His idea was simple. From experience, he observed that children develop a fear of science from a very early age. The education system of Bangladesh being so rigid, teachers do not have the freedom to adapt their materials or methods to the needs of individual students, nor does the system give them any incentive to do so. The rush to complete the syllabus in order to prepare students for board exams leaves little room for experimentation in teaching methods and as a result, schools do not foster creativity but instead direct students to abstractly memorize facts. Because the curriculum moves swiftly, students can easily fall behind, a common occurrence, one that severly undermines their academic experience. This is particularly true for girls and rural students, where fear of failure leads to high rates and drop-outs.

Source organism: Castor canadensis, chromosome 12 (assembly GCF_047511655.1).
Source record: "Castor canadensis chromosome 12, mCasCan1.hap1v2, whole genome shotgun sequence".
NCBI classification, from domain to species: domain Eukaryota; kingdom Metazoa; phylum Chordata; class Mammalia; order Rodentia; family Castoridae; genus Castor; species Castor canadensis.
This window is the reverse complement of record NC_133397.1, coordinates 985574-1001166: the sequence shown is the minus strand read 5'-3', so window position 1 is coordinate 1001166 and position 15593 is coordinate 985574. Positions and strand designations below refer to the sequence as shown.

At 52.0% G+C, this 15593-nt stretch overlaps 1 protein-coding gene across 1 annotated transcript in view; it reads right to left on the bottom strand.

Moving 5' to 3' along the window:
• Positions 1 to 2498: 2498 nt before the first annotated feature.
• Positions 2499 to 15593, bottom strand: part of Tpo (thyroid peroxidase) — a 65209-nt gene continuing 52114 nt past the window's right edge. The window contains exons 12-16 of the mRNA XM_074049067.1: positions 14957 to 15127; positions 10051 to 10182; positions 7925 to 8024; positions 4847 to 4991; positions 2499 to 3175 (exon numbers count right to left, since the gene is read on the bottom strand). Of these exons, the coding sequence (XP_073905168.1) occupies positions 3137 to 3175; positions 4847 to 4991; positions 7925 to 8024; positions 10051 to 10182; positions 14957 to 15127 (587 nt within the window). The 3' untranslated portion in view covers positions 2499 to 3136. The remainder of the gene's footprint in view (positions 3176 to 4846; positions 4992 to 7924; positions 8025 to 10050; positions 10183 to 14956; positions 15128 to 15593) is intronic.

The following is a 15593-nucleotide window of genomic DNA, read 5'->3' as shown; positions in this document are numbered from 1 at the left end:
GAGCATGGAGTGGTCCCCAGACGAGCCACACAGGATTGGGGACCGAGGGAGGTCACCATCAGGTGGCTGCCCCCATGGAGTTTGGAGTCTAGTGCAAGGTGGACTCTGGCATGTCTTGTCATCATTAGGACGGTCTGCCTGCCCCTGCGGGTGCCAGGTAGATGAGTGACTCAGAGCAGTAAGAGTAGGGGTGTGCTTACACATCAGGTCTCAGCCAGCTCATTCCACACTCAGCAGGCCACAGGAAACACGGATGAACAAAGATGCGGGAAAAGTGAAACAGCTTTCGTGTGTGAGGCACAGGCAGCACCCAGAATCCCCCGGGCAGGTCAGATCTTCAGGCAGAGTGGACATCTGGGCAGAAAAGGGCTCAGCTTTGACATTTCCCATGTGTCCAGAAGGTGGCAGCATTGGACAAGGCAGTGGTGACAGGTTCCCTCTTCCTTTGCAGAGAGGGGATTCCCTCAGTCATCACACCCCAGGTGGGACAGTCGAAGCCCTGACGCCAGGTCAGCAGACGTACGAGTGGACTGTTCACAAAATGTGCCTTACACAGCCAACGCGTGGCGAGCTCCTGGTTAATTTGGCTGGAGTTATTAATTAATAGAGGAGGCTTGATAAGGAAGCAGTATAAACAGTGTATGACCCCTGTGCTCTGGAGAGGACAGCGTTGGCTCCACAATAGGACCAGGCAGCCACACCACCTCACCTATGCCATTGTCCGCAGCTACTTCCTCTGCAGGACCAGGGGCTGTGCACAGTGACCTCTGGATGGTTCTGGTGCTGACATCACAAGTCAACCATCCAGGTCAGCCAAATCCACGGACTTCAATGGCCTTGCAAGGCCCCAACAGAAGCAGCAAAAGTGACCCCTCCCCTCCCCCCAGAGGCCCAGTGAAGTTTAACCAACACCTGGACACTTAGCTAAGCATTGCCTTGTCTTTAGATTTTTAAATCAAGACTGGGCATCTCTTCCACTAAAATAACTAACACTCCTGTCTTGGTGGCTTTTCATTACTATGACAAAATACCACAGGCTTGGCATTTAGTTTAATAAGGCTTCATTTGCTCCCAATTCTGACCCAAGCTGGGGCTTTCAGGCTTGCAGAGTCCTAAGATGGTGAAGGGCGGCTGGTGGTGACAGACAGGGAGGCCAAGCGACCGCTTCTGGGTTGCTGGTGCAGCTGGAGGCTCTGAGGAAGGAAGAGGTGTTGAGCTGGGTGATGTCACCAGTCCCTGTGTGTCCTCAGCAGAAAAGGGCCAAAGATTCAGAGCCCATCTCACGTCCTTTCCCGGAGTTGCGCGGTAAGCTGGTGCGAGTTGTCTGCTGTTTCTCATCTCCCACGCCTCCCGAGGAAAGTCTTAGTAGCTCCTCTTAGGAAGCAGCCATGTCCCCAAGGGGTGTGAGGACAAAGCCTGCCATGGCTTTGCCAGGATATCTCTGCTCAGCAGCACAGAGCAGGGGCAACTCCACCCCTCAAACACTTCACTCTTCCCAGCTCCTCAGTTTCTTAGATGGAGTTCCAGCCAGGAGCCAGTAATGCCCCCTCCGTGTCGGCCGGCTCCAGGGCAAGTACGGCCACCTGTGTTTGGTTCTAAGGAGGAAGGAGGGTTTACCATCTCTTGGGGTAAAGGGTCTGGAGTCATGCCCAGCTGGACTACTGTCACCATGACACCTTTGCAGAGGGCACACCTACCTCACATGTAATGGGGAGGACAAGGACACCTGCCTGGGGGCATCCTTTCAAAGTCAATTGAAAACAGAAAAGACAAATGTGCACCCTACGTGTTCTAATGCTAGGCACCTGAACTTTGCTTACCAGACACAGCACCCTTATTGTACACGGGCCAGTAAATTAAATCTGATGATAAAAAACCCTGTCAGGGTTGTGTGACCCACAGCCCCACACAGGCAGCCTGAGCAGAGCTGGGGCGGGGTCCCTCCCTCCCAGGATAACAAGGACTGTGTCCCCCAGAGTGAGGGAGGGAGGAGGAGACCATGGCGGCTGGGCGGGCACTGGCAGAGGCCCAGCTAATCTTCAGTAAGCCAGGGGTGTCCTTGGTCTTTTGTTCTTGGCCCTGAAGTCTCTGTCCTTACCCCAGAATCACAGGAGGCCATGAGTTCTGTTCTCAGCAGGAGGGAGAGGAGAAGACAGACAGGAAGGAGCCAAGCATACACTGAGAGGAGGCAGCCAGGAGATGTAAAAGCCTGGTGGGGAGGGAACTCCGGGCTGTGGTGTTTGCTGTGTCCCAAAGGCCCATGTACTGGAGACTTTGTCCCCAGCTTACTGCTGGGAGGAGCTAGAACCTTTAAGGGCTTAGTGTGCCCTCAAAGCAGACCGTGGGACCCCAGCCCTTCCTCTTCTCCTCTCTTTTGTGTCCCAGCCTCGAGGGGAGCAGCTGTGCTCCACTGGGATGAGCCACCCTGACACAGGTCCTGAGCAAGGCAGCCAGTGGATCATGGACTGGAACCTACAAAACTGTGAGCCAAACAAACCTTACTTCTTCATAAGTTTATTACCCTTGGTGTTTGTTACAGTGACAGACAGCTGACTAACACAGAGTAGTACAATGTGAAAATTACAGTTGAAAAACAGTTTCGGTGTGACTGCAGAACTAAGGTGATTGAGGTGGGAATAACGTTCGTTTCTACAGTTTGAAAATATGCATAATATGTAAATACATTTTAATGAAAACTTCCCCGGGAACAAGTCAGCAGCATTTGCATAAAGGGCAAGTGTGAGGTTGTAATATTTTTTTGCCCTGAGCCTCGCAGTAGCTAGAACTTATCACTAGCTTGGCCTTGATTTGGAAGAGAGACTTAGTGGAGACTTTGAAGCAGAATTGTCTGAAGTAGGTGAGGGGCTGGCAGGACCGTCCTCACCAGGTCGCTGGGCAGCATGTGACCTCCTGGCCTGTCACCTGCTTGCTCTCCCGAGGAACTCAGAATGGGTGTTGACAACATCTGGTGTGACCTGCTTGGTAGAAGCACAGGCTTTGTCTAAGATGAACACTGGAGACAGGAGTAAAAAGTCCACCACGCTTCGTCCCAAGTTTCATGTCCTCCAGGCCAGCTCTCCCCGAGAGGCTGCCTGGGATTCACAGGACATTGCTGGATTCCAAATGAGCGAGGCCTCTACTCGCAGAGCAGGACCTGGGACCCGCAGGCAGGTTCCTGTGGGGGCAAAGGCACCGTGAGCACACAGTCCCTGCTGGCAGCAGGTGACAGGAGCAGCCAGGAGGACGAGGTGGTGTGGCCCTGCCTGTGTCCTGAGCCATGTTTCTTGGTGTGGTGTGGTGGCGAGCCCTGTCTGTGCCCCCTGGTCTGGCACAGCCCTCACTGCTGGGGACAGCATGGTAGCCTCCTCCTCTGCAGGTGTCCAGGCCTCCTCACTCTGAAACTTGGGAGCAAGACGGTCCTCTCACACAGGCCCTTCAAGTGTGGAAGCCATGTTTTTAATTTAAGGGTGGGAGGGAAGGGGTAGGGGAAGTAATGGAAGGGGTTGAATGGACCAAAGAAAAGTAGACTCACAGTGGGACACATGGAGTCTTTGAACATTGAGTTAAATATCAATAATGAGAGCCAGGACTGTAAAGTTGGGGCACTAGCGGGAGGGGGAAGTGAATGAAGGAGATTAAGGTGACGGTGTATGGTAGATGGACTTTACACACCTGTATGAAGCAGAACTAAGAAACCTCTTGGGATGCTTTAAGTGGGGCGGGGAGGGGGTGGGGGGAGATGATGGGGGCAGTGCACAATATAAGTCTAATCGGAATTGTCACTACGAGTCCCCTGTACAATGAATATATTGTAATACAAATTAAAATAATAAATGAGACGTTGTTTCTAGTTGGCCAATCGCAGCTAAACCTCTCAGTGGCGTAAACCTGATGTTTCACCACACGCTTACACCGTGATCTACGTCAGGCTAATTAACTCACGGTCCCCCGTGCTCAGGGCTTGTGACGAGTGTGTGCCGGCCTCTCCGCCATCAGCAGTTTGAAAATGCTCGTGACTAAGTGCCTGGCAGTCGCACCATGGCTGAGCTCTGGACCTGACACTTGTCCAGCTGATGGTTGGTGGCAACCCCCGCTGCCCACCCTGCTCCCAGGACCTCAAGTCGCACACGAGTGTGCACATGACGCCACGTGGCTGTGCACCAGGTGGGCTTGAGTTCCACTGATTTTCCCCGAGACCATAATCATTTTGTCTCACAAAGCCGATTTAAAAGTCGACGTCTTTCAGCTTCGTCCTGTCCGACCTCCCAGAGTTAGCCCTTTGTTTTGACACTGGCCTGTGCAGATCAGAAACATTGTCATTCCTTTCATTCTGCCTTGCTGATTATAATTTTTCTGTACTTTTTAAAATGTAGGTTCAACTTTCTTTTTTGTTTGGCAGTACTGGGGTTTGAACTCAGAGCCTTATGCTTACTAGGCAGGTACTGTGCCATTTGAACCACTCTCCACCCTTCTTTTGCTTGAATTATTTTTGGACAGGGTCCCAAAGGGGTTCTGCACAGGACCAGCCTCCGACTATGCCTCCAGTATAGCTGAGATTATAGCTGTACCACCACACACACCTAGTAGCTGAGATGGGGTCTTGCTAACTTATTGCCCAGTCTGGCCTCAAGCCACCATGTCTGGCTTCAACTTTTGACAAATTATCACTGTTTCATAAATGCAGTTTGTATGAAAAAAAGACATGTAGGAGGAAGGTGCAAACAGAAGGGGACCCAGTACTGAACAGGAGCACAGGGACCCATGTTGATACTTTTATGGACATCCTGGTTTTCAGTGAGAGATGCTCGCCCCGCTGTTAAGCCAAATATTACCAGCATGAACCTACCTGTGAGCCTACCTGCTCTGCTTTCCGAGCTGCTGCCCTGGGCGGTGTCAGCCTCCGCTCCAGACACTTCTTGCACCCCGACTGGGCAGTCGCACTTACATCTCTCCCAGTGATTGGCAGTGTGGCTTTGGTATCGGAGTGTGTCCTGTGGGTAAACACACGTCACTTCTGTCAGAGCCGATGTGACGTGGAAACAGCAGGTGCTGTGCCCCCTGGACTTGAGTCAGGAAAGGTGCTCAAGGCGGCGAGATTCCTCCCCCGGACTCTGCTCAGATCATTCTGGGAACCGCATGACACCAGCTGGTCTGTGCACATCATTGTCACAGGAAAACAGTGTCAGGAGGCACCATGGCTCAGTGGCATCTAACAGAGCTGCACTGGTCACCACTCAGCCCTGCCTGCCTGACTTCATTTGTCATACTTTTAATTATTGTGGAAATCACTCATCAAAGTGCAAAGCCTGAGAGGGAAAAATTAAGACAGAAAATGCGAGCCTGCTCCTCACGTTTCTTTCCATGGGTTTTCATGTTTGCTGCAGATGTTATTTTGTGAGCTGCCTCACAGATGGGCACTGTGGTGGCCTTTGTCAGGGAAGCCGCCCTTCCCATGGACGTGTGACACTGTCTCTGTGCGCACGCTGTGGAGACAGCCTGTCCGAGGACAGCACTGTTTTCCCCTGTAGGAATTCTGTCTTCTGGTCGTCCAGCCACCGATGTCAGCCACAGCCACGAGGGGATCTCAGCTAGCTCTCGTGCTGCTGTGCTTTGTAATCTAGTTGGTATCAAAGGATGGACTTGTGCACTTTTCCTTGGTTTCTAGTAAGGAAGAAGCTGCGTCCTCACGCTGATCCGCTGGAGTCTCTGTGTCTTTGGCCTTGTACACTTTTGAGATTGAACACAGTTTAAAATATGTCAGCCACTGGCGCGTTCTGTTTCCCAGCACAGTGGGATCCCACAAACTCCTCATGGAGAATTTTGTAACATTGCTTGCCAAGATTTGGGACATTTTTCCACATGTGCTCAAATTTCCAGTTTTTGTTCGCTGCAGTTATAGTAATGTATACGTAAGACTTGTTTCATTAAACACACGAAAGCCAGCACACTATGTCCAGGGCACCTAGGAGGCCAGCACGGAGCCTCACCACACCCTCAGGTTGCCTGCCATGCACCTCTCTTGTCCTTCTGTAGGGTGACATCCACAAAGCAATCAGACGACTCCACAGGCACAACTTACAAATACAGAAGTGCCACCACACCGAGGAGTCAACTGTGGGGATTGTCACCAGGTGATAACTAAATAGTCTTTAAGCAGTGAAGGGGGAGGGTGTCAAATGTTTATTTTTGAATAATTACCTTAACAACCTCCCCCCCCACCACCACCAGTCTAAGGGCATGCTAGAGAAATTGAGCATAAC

Mr. Chowdhury aims to fight this trend by developing science students that are genuinely interested in it. Mr. Chowdhury's main strategy involves conducting science workshops led by his organisation, Social Advancement by Local Technology (SALT). During these sessions, science experiments and models are transported onto school premises where students can learn interactively. The workshops introduce novel but simple techniques to explain fundamental principles ranging from Newton's laws, gravity, solar electricity, making magnets, producing paint and more, and linking these hands-on exercises with the various theories taught in class. Many exercises introduce children to useful practical knowledge such as the production of saline in the event of diarrhoea and testing salt for iodine, the lack of which results in health problems, particularly in the northern region where sea salt is not available. Using cheap science aids, Mr. Chowdhury makes use of over 40 curriculum-based experiments, 80 models for fun, and 30 participatory sessions. With these in hand he has been able to persuade school authorities and teachers of the benefits of activity-based science education.